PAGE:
Here, I will digress for a bit, to give some context as to why this is significant.  In October of 2013, the Southern Indiana Genealogical Society (SIGS) held its first First Families of Floyd County program.  Basically, if you can prove that your ancestor was in Floyd County, Indiana on or before December 31, 1840, you qualify for a First Families certificate.  I wasn’t anywhere near ready for the deadline for that one, but they announced that First Families would continue the following year.  I researched the Rakestraw line of my family because I knew Charles Rakestraw was on the 1840 U.S. Federal Census, which was enumerated on June 1, 1840, thus before the requisite date.

After tracing my family pretty far back, I hit a snag.  I couldn’t find a way to link Milton Rakestraw to his father, Charles.  The 1840 Census only lists head of household with tallies for people of certain age groups in the household.  By the 1850 Census, Milton had married and moved out.  I decided to use siblings to prove his relationship.  In the 1850 Census, Milton’s younger brother, William Arlie, was living with him, while his father, Charles, and two sisters, Elizabeth and Minerva, were living with his brother-in-law and sister, Henry and Adaline Hardy.  I looked for William Arlie’s death record, to see if his parents were named.  They were not.  In the 1870 Census, Elizabeth Flora is living with William Arlie Rakestraw.  I “know” this is his sister Elizabeth, but I couldn’t find any record of Elizabeth Rakestraw having married a Flora, or anyone, for that matter, in either of the two counties where she had lived.  I needed this to close the connection circle.  All of this was enough for SIGS, but it wasn’t enough for me.  Having completed the application for the program, I set the Rakestraws aside to give myself a break and decided to focus on the Springers for a while.

This brings us back to today.  I found the default folder in which my scanner had saved everything.  One image was labeled “Flora, Marion Elizabeth – Cemetery Record,” which had meant nothing to me at the time.  I had no idea then that the Floras were in any way related to us.  Now, however, this could be a big clue as to why I couldn’t find a marriage record for Elizabeth Rakestraw to a Flora.  If her name was in fact Marion Elizabeth Rakestraw, the marriage record might have been filed under Marion Rakestraw.  The “Cemetery Record” is page 49 from Fairview Cemetery, Volume VIII, January 1, 1930-December 31, 1934, published by the Southern Indiana Genealogical Society.  The whole thing is quite lengthy, as it includes two obituaries, but the important part is:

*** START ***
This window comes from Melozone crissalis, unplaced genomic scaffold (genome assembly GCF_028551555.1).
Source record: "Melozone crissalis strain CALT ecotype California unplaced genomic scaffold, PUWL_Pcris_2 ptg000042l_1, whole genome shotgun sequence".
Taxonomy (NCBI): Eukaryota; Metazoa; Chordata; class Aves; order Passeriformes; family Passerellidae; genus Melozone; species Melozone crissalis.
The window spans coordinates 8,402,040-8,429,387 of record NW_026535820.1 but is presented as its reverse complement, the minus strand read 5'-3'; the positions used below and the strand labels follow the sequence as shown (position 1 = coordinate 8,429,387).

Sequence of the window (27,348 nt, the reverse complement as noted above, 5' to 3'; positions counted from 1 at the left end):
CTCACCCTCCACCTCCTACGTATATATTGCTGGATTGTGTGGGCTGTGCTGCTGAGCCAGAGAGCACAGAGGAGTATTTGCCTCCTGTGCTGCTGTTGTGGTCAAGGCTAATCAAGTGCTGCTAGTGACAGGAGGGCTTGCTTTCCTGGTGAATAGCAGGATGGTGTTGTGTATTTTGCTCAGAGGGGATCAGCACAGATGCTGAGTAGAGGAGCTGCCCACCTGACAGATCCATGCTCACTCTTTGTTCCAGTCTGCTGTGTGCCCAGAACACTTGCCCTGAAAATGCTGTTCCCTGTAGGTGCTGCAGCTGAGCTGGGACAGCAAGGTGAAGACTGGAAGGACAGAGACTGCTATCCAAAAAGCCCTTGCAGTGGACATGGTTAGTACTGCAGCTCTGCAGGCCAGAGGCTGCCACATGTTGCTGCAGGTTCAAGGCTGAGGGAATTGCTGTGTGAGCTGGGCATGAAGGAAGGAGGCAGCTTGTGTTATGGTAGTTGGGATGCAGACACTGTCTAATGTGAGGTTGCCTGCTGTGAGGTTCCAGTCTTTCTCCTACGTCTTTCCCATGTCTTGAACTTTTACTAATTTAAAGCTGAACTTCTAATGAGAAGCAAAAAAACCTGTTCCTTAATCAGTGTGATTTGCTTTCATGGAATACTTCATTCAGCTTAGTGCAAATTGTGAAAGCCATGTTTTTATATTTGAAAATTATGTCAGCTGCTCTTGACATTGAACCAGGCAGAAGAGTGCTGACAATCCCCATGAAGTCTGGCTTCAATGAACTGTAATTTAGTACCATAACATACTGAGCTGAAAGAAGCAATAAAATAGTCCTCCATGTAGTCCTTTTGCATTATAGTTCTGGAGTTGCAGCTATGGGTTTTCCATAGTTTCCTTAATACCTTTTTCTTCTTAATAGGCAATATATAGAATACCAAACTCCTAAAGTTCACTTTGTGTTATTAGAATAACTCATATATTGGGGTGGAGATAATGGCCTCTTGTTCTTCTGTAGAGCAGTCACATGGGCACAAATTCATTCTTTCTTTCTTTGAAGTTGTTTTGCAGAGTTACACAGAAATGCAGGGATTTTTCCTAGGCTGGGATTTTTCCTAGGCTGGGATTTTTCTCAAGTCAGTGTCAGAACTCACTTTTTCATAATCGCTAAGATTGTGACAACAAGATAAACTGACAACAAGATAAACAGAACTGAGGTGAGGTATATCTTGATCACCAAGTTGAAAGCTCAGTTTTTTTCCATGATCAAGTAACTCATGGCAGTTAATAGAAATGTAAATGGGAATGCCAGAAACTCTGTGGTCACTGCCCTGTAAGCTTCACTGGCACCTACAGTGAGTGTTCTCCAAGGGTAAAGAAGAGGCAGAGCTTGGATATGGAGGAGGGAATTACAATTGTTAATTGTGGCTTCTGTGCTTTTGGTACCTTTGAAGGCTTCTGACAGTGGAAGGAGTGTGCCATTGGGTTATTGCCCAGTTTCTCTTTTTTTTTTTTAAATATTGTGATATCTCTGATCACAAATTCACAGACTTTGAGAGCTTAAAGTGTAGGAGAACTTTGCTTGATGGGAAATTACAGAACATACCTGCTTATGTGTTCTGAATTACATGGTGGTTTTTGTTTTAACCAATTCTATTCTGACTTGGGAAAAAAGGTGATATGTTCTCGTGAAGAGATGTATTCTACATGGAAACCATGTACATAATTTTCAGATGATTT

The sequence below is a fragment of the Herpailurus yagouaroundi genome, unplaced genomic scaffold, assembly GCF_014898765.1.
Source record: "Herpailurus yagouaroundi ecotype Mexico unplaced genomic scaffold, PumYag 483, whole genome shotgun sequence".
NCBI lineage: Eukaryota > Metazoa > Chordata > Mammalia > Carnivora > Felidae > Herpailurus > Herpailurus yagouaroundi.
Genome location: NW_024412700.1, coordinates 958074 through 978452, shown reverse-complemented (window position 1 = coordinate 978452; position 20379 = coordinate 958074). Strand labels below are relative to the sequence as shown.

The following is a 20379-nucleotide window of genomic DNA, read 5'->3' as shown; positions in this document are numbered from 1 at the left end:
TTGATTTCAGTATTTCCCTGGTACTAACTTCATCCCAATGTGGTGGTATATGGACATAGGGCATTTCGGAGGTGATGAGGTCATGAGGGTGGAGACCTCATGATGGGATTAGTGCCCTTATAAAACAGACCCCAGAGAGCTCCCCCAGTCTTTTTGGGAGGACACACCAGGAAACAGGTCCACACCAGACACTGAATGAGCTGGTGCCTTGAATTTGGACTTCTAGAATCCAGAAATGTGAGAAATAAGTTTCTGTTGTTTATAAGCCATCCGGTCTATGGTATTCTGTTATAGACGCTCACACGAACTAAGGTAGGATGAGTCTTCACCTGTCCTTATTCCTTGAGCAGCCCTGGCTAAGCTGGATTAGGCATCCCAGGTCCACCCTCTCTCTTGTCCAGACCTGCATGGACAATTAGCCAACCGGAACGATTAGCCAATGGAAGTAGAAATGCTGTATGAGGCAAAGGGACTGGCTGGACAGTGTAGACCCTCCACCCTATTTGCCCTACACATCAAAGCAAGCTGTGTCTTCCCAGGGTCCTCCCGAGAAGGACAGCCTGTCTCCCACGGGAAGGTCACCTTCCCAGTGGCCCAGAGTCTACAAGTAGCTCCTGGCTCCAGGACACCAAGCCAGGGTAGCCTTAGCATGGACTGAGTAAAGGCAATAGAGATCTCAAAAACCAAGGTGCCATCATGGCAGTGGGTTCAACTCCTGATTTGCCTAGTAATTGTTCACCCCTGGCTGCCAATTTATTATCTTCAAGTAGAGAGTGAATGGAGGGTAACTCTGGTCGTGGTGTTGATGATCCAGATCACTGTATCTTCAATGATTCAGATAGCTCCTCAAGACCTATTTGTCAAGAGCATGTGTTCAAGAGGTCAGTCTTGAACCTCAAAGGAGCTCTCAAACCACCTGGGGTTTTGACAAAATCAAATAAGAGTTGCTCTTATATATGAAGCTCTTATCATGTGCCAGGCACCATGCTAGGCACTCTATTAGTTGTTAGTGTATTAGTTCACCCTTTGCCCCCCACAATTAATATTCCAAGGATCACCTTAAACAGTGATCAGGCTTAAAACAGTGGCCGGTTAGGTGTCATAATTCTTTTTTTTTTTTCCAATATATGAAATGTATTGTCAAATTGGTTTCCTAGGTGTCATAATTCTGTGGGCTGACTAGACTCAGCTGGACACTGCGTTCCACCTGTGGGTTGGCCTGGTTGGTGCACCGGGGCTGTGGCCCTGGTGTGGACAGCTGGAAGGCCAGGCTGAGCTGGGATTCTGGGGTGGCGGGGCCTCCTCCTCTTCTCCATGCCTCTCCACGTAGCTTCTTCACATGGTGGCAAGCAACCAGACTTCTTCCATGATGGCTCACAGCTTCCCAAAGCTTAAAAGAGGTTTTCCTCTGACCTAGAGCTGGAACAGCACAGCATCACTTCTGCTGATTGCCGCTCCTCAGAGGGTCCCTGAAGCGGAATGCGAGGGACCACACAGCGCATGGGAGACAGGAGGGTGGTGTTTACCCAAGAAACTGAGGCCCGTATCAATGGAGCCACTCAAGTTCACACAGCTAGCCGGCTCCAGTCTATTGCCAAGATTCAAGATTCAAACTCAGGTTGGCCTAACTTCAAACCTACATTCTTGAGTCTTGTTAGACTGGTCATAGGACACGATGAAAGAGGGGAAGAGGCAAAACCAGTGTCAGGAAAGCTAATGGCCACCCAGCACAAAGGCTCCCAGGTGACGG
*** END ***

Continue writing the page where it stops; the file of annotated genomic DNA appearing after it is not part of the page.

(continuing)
FLORA, Marion Elizabeth; 20978; 78 yrs; res L. A. CA; d. 13 Aug 1933; bur 19 Aug 1933; ; ; P 2 R 8 Lot 21 G 5; Charles Rakestraw and Henry Hardy trans. to Susan Flora; Chr. Myocarditis; Frank W. Webb; Elmer H. Dieckman; 20978–Former Local Woman Dies in Los Angeles–Mrs. Marion E. Flora, 78, widow of William Flora, a former New Albany resident…

I know from this that Marion Elizabeth Flora is from New Albany, Floyd County, Indiana, that her husband was William Flora, that she is approximately the same age as my Elizabeth Rakestraw, and that she is in some way related to Charles Rakestraw, Henry Hardy, and Susan (Rakestraw) Flora.  Now I need to go back through the marriage records for Floyd County to see if a William Flora married either a Marion or an Elizabeth Rakestraw.

This is a prime example of why it is important to re-check your old documents periodically.  Something that doesn’t seem to fit now might turn out to be the missing puzzle piece you’ve been beating your head against the wall for months to find.